New operating requirements: Transitioning from Section 336 to Section 349

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Written by Tyler Dobbs AMA in Action Column As seen in the December 2018 issue of Model Aviation.

As most of you likely know, Congress passed the FAA Reauthorization Act of 2018, which included new operating requirements for recreational UAS operators. These new requirements do not take effect immediately; it will take time for the FAA to implement the new provisions written into the bill. At this time, AMA and the FAA have created a team to work through the new provisions and discuss how AMA members and events will be impacted. There are new restrictions, such as the 400-foot Class G altitude cap, that would handicap some of the disciplines within our hobby, but the FAA has shown a willingness to address these issues. I remain confident that a solution can be found before this 400-foot restriction takes effect. Although some of the provisions will require closer dialogue and coordination with the FAA in the months and years to come, many of the provisions will give AMA a stronger voice, which I have outlined in the following: • Congress more clearly defines community-based organizations (CBOs) and tasks the FAA to recognize CBOs. • CBOs, such as AMA, are given a more prominent role in shaping future regulations. • Congress codifies elements of AMA’s safety programming into law, including the use of FPV. • The 5-mile airport notification rings are removed, which was a burdensome and often misinterpreted mandate placed on our hobby. • There are no prescriptive remote-identification equipage mandates, allowing AMA to continue to champion for a more reasonable approach and threshold. • Congress allocated $1 million every year to help support education campaigns such as Know Before You Fly, which AMA cofounded. • Congress recognizes the distinction between members of a CBO such as AMA and those “outside the membership, guidelines, and programming” of a CBO. Congress then tasks the FAA to consider different operating parameters for each recreational community. In the coming weeks and months, AMA might ask its members to verify club locations and/or event operating procedures. This data will help us in the implementation process and will help ensure that your operations can continue as they have in the past. If you don’t have an email address on file with AMA, or if you have recently updated your email address, please contact AMA Headquarters to ensure that our information is correct. Rest assured that AMA will continue to work closely with the FAA to limit the impact of the new operating requirements found in Public Law 115-254 (Section 349). For the latest information, including the recently passed UAS operating requirements, please visit —Tyler Dobbs Government Affairs & Public Relations Representative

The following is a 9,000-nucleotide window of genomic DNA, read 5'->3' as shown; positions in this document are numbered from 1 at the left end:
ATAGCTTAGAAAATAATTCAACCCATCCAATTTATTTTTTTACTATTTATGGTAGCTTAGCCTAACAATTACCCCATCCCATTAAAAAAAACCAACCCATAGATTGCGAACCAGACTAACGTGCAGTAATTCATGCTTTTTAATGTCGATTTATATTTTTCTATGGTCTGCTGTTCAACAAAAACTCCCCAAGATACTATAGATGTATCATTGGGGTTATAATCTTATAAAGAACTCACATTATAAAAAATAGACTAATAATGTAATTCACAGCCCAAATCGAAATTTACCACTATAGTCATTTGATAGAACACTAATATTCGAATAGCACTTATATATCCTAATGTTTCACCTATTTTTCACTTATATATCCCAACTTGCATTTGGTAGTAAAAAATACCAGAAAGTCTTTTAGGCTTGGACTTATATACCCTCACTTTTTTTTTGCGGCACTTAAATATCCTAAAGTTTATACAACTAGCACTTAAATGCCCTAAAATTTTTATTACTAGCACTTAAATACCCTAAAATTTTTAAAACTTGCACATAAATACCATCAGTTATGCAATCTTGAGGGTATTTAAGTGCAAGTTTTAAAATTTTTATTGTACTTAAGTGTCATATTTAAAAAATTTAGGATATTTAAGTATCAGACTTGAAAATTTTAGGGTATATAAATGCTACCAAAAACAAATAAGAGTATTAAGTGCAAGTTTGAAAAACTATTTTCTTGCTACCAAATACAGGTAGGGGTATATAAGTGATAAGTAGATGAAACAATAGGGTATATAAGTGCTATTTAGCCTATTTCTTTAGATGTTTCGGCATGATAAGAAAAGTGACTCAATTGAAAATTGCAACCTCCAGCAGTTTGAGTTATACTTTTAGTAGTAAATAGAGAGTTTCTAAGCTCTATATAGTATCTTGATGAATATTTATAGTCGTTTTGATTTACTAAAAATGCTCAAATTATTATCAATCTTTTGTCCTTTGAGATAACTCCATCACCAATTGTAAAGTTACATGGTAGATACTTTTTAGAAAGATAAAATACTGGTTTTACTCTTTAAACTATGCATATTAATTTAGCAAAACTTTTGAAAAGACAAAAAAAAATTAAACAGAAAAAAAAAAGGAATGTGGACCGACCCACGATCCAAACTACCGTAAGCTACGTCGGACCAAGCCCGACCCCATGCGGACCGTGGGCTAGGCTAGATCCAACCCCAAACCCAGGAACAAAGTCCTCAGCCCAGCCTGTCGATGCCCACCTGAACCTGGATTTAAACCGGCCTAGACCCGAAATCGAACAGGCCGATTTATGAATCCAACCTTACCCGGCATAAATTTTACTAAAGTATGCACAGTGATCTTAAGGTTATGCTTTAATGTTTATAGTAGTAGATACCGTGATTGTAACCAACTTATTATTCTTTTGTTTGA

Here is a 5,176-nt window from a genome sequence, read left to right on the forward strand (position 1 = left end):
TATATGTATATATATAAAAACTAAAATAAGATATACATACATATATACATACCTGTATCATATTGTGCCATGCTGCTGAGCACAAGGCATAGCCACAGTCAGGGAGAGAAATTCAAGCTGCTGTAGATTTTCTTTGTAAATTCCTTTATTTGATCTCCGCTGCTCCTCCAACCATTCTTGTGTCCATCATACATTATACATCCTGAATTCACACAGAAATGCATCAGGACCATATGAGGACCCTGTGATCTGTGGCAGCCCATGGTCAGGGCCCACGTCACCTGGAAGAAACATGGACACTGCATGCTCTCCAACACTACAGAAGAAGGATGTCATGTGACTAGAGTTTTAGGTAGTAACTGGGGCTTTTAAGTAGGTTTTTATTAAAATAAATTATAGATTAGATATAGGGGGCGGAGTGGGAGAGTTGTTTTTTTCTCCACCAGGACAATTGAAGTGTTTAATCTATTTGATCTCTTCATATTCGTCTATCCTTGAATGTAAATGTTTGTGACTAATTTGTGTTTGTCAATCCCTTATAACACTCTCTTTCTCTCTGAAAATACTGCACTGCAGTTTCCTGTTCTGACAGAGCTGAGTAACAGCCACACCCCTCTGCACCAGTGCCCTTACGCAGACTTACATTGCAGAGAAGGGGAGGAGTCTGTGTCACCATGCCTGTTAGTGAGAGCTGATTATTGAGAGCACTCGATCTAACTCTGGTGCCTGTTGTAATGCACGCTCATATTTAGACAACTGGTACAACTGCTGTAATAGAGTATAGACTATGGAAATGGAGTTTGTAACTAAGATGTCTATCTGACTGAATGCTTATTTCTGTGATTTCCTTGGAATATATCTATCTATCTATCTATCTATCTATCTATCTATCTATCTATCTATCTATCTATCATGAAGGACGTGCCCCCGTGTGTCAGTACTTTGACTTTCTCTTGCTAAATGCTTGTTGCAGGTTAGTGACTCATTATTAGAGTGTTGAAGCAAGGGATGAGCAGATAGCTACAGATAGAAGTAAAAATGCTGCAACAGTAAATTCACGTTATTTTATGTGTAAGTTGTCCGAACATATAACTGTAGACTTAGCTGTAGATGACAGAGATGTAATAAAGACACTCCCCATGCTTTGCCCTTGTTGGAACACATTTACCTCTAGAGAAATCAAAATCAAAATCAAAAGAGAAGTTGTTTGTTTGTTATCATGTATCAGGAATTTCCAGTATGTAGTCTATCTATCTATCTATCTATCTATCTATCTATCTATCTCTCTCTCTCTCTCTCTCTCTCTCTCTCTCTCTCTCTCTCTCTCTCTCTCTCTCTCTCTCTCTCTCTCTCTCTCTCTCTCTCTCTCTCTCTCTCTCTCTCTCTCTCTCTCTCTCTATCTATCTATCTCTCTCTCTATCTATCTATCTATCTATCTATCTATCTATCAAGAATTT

Will the FAA require us model flyers to take a test? A club member said he read that in the AMA magazine. I still haven't received my latest issue so can't attest to that.

Hi Jim! I asked our Government Relations team for help in answering your question. Here is the response: There is a provision in the 2018 FAA Reauthorization Act that will require recreational operators to pass an aeronautical knowledge test. The law states the FAA, in consultation with manufacturers of unmanned aircraft systems, other industry stakeholders, and community-based organizations, shall develop an aeronautical knowledge and safety test, which can then be administered electronically by the Administrator, a community-based organization, or a person designated by the Administrator. “(2) REQUIREMENTS.—The Administrator shall ensure the aeronautical knowledge and safety test is designed to adequately demonstrate an operator’s— “(A) understanding of aeronautical safety knowledge; and “(B) knowledge of Federal Aviation Administration regulations and requirements pertaining to the operation of an unmanned aircraft system in the national airspace system. “ We have formed a working group with the FAA to cooperatively address this issue, but we are in early stages of discussion. At this moment, I’m unable to give you an exact time frame we might see the test implemented or if a waiver process could be established . Please monitor your emails,, Model Aviation magazine and social media for the latest information. Feel free contact our Government Affairs team at if you have any further questions.

Thanks for your answer. Hopefully we won't be expected to understand what a private pilot must learn to gain their pilot's license and that the test can be designed to pertain to MODEL AIRCRAFT, not full scale aircraft.

Please share our concern about the test with Rich Hansen.

Hi Jim. You are welcome!

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